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For Industrials, Too Much Borrowing Seen as a Drag on Stock Prices

June 16, 2016
The findings underscore the flip side of the recent debt boom.

Industrial companies that have loaded up on cheap debt to boost share prices may need to reconsider how far they’re willing to push their credit ratings, a Bloomberg Intelligence report shows.

Shares for manufacturers with high-yield grades have generated annualized returns that are negative or just barely positive over the last 10 years, the report found. Among investment-grade borrowers, companies just above the junk cut-off line performed worse than those rated four to six levels above.

“Industrials with lower leverage outperform over the long-term,” BI Analyst Joel Levington said by e-mail. When times get tough, these companies may be better able to finance acquisitions and continue investing in their businesses, he said. "The message is clear."

The findings underscore the flip side of the recent debt boom. Companies that borrow more are increasing a measure of profitability known as return on invested capital, but may leave their balance sheets and cash flow more vulnerable by increasing their financial risk, Levington said.

There are exceptions. For the highest-rated companies, taking on more debt can boost returns for shareholders. Industrial companies with an A rating have the highest annualized stock returns of all investment-grade ratings classes, ahead of both AA and BBB rated companies, according to BI data.

It may make sense for some investment-grade companies to borrow more, Levington said. Many A rated industrial companies have a high capacity to take on more debt, according to BI data, giving them the flexibility to raise new funds for acquisitions and buybacks, he said.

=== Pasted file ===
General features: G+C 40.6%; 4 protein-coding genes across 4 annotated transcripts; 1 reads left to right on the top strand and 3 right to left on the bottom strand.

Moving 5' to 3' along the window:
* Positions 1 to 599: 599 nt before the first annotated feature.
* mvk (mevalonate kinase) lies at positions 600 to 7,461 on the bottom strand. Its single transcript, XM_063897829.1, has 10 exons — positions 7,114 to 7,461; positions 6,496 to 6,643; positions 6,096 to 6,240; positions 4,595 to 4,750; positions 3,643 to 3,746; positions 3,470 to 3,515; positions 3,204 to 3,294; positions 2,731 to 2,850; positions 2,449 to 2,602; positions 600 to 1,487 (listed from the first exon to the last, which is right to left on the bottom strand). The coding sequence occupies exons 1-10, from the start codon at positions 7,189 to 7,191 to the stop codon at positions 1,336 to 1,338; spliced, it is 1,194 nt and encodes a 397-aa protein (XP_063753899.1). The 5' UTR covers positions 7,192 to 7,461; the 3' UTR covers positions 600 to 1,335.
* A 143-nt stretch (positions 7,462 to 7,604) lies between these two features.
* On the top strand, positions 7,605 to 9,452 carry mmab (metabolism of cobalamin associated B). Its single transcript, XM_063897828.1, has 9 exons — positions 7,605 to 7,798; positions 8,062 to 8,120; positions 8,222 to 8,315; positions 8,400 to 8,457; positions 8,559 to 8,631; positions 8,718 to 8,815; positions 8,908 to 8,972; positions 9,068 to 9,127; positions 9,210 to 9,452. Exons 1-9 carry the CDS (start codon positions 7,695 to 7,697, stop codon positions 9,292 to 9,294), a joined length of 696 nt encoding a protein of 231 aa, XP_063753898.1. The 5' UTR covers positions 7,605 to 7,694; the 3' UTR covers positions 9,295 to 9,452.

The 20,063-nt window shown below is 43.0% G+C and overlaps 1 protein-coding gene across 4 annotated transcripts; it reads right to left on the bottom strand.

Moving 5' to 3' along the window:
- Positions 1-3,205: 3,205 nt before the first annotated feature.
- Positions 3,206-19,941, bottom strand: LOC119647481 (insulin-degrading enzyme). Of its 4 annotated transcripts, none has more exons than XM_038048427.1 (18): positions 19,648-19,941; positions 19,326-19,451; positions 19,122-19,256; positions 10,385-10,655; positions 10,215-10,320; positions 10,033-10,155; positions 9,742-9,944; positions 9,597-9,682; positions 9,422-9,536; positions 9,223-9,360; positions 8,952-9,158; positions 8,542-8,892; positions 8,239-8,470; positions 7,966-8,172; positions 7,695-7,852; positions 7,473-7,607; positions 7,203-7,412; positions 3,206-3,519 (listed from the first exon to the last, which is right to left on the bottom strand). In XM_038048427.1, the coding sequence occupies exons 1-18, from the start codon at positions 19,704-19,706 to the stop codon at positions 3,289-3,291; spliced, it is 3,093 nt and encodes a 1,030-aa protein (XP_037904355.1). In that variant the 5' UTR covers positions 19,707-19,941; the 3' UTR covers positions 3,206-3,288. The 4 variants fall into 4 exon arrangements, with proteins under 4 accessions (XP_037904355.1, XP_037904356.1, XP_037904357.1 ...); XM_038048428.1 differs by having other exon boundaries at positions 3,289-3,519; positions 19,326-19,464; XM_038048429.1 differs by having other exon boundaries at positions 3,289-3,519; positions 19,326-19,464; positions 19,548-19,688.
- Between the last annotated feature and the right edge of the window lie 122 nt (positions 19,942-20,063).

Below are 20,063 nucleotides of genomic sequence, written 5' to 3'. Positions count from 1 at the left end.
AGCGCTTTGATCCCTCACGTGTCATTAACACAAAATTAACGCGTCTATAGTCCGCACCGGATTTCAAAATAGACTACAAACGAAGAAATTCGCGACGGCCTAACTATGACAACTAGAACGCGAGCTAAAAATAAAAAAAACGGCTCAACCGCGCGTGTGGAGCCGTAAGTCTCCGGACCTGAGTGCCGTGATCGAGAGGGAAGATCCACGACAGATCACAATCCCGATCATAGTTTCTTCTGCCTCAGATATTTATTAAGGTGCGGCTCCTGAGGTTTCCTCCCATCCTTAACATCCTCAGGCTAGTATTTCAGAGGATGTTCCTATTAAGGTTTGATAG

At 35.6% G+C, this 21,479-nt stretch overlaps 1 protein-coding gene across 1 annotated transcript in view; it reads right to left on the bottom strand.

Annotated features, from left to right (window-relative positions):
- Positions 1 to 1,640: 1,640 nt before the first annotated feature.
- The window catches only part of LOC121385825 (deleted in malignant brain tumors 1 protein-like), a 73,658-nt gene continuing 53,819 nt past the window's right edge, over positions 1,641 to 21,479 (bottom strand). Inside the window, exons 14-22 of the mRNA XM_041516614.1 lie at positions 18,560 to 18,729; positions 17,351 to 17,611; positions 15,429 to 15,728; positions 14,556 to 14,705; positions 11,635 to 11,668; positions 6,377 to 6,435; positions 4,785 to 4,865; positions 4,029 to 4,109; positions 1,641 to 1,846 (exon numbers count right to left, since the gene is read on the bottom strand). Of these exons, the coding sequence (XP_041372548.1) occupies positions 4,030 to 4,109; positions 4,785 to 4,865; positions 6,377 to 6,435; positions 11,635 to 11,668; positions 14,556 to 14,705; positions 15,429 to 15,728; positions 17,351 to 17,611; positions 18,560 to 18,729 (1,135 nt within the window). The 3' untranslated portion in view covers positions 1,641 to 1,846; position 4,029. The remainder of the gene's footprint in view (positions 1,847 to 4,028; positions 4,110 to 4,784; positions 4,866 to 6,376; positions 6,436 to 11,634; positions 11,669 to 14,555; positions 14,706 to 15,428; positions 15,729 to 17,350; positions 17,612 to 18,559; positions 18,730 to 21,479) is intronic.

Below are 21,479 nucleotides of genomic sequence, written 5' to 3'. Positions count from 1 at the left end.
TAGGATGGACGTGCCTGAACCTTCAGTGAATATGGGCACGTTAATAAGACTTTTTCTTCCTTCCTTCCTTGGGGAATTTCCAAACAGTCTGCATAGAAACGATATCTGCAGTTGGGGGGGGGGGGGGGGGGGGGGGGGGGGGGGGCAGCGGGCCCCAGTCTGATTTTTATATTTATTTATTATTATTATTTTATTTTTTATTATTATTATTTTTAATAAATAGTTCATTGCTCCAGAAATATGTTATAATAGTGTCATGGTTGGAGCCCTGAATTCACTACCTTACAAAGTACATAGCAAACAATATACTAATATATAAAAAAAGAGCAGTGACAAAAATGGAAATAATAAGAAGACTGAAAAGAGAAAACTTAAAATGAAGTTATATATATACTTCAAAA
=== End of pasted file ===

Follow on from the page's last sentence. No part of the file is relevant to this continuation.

Leveraging Up

Decades of falling interest rates in the U.S. have allowed a wide range of companies to borrow ever larger amounts of money. Manufacturers including 3M Co. and United Technologies Corp. have boosted their debt levels in recent years, for example.

Cheap borrowing costs have emboldened at least some issuers to accept lower credit ratings. In 2013, JPMorgan Chase & Co. analysts found that just 10 percent of U.S. companies had ratings of at least AA-, one of the top four credit grades, compared with 25 percent in 1993. Meanwhile, in 2013, 43 percent of borrowers were in the BBB range, one to three steps above junk, compared with 21 percent two decades before. The bank looked at 169 borrowers in the Standard & Poor’s 500 index.

Companies are “willing to live with a little bit lower credit rating,” Diane Vazza, S&P Global Ratings head of global fixed income, said by phone, “because it’s a much more attractive opportunity for them in terms of managing their business.”

“It’s a trade-off,” Vazza said. “It’s a willingness to take on additional debt, perhaps in this low interest-rate environment at incremental cost, and balance that with the investment needs of the company.”

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